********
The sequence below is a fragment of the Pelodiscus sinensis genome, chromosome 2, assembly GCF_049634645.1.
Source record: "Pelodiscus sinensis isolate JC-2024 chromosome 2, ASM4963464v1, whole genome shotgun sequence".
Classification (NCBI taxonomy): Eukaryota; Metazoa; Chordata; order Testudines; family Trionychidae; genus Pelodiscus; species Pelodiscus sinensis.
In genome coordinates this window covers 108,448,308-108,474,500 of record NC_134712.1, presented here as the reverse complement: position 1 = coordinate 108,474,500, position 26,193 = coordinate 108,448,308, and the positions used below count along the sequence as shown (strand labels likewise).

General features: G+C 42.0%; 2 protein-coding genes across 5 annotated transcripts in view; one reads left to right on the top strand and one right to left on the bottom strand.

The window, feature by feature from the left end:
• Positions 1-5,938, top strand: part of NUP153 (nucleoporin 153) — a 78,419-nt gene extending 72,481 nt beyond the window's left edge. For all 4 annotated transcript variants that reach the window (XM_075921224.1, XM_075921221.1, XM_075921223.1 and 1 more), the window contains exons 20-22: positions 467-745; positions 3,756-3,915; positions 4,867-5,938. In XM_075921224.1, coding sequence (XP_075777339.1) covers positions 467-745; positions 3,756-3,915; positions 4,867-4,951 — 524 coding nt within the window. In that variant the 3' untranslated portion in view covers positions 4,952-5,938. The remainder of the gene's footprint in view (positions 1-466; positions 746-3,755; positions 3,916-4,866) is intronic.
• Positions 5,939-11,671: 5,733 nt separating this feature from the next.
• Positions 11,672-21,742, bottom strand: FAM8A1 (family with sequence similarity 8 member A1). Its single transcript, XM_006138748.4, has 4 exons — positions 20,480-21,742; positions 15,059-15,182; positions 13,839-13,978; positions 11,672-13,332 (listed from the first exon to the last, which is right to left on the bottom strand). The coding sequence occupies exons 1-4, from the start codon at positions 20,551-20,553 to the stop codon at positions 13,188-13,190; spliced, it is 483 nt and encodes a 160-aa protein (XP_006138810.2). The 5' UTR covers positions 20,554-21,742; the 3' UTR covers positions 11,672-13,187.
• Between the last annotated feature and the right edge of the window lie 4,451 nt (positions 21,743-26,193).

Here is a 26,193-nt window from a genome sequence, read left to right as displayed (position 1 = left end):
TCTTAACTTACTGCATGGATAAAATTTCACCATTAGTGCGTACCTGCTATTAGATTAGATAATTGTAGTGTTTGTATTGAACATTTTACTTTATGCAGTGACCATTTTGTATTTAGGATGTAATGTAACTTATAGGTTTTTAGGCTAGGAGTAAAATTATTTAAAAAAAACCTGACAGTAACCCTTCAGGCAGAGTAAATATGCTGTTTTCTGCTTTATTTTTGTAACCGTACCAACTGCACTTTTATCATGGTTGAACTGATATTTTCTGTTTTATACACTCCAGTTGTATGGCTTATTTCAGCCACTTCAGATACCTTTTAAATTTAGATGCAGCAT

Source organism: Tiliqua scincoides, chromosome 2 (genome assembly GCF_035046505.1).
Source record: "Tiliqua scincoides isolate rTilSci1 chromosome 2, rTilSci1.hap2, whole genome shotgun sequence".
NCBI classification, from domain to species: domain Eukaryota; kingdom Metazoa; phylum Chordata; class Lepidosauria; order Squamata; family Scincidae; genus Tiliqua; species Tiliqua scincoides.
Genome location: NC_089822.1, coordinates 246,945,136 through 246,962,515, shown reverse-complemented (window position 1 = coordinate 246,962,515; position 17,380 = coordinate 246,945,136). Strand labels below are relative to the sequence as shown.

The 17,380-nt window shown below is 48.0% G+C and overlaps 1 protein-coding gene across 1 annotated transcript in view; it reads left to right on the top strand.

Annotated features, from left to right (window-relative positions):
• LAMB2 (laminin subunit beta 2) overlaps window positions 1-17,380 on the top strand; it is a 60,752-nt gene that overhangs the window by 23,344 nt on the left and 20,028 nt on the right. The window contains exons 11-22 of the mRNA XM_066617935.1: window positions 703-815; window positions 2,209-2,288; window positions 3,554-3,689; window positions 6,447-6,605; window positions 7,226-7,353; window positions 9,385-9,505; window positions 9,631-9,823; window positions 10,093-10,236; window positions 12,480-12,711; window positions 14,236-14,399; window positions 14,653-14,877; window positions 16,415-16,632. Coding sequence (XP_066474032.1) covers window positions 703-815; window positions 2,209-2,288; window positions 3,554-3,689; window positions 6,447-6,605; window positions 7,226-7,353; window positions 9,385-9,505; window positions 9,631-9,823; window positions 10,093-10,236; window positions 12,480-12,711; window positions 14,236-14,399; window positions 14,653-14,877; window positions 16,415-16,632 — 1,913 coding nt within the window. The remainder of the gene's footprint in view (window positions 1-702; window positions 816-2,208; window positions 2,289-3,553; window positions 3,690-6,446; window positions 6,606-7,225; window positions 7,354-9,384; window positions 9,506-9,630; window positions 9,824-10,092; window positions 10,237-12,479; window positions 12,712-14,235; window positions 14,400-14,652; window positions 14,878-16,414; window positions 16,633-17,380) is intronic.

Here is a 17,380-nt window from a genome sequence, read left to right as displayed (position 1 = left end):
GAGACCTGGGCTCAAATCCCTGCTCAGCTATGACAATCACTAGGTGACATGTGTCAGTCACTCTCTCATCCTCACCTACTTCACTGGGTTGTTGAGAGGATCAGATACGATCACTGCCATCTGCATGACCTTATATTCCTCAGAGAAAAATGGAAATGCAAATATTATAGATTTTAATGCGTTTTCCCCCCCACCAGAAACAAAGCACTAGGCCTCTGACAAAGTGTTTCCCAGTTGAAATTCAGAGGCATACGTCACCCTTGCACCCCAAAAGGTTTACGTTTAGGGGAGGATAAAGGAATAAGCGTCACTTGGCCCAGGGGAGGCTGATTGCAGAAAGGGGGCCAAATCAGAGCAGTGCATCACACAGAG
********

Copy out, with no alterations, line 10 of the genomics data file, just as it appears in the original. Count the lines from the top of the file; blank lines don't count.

• Between the last annotated feature and the right edge of the window lie 4,451 nt (positions 21,743-26,193).